Kenneth Lonergan’s intensely delayed follow-up to “You Can Count On Me” apparently has been completed, but history is against hedging any bets on it. Starring Anna Paquin, Matt Damon, Mark Ruffalo, Matthew Broderick, Kieran Culkin and Rosemarie DeWitt, the film follows a 17-year-old (Paquin, who was 23 at the time of shooting, is 28 now) upset with the potential role she played in a traffic accident. If it were to premiere this year, it would appropriately be during the 10-year anniversary of “You Can Count On Me.” [Peter Knegt]

”The Lady,” directed by Luc Besson
Luc Besson (“The Professional,” “Arthur and the Invisibles”) takes a break from his action and kiddie fare with “The Lady,” an epic love story concerning Burmese democratic leader Aung San Suu Kyi (Michelle Yeoh), who opposed military rule in Burma and spent 20 years under house arrest as a result. David Thewlis plays her husband, Michael Aris. The screenplay by Rebecca Frayn was penned after 18 months of interviews with Suu Kyi’s relatives and friends. The film is slated to hit Germany on October 27, so a fall festival rollout seems very likely. [Nigel M. Smith]

My Week With Marilyn,” directed by Simon Curtis
Another of The Weinstein Company’s 2011 Oscar bait slate, “My Week With Marilyn” is a British-produced film that depicts the making of the 1957 film “The Prince and the Showgirl,” which starred Marilyn Monroe and Laurence Olivier. Starring Michelle Williams (as Monroe), Kenneth Branagh (as Olivier), Emma Watson, Eddie Redmayne and Judi Dench, buzz is strong and Harvey and Co. might want to put the Oscar wheels in motion in Toronto, as they did for “The King’s Speech.” [Peter Knegt]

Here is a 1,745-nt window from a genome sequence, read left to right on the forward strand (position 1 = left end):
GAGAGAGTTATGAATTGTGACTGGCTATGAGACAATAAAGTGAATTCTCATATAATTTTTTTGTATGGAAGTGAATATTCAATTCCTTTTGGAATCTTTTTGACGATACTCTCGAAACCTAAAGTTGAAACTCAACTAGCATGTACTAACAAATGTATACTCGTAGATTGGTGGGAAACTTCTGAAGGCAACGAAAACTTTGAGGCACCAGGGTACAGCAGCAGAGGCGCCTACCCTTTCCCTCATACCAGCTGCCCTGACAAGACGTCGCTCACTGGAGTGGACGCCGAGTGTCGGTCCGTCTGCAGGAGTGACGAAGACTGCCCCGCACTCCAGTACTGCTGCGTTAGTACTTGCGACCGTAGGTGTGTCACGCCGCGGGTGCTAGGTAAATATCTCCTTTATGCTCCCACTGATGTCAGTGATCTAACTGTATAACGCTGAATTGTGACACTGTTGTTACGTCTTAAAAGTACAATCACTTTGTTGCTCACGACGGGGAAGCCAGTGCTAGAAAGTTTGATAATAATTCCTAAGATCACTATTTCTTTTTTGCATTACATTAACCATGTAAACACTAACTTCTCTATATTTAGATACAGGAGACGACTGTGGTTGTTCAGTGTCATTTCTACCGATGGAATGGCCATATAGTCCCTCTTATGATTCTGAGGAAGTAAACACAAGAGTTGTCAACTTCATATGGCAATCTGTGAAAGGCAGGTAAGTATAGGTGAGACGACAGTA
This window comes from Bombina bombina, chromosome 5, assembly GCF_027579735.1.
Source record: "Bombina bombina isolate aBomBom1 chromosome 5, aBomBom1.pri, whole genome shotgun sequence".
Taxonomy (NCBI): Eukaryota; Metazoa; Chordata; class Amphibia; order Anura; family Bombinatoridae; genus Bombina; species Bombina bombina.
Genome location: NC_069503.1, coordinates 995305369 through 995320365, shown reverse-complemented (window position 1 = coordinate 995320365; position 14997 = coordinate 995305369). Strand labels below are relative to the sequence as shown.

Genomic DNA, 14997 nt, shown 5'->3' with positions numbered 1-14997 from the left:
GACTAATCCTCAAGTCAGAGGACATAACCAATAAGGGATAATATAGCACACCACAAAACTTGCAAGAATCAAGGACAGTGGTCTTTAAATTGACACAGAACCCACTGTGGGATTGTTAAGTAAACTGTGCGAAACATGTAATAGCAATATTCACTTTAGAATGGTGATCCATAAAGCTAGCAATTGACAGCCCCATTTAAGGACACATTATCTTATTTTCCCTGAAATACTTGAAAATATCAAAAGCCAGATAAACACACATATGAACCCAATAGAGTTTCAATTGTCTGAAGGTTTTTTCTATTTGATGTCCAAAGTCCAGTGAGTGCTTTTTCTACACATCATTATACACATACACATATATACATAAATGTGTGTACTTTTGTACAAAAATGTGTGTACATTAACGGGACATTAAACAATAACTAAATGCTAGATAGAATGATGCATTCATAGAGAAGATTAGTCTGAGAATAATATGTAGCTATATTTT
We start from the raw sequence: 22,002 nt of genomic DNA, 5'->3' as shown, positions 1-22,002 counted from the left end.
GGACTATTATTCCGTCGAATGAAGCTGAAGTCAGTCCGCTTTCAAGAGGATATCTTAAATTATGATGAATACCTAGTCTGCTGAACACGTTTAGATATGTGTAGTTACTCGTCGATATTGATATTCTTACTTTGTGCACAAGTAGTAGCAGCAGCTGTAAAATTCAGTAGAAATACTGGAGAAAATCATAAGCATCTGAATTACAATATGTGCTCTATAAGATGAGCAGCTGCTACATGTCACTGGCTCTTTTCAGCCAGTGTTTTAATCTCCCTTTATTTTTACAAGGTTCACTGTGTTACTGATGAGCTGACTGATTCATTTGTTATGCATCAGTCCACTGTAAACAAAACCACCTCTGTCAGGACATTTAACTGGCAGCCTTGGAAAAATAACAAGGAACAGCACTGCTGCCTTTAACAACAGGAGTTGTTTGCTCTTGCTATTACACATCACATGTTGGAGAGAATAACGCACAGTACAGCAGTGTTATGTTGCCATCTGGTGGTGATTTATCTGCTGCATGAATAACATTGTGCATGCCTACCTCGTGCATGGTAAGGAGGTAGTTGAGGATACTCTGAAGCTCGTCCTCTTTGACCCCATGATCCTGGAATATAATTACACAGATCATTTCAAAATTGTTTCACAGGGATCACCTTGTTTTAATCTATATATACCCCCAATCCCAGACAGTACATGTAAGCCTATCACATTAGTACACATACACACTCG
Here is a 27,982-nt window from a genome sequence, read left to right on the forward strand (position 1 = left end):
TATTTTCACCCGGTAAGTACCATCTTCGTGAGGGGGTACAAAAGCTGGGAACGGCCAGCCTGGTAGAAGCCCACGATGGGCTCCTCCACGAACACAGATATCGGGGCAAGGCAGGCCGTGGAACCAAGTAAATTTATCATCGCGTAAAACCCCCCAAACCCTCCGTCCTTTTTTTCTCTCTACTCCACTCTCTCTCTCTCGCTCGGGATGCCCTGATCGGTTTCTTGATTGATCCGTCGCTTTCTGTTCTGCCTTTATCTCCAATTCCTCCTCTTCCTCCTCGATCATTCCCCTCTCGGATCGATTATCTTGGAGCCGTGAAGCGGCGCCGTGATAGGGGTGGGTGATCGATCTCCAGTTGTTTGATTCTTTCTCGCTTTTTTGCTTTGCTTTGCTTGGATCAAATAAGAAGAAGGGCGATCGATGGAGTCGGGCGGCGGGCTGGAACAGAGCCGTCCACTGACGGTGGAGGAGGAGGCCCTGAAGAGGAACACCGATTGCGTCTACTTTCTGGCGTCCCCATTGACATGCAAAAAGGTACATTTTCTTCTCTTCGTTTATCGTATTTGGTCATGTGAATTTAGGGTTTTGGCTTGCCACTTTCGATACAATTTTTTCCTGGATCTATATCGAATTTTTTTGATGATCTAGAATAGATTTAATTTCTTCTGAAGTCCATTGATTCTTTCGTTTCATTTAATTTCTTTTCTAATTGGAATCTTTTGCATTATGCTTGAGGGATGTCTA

”Paradise,” directed by Ulrich Seidl
Ulrich Seidl’s seems to be continuing his disturbing, documentary-style techniques with “Paradise.” The film follows three women: one who travels to Kenya as a sex tourist, one who spends time at a weight-loss camp, and one who tries to propagate Catholicism. Production took place from late 2009 through 2010 in Kenya and Vienna, and is currently listed as in post-production. [Alena Chinault]

”Young Adult,” directed by Jason Reitman, written by Diablo Cody
Jason Reitman films premiere at Toronto. That’s just the way it goes and it’s unlikely to be any different for “Young Adult,” which reteams him with “Juno” screenwriter Diablo Cody. The film stars Charlize Theron as Mavis Gary, a writer of teen literature who returns to her small hometown to relive her glory days and attempt to reclaim her happily married high school sweetheart (Patrick Wilson). When returning home proves more difficult than she thought, Mavis forms an unusual bond with a former classmate (Patton Oswalt) who hasn’t quite gotten over high school, either. Come September, we’ll see if Reitman’s fourth film has what it takes to his third consecutive best picture nominee. [Peter Knegt]
George Clooney, Madonna, Steven Soderbergh and More: This Fall’s Festival Wishlist (IndieWIRE)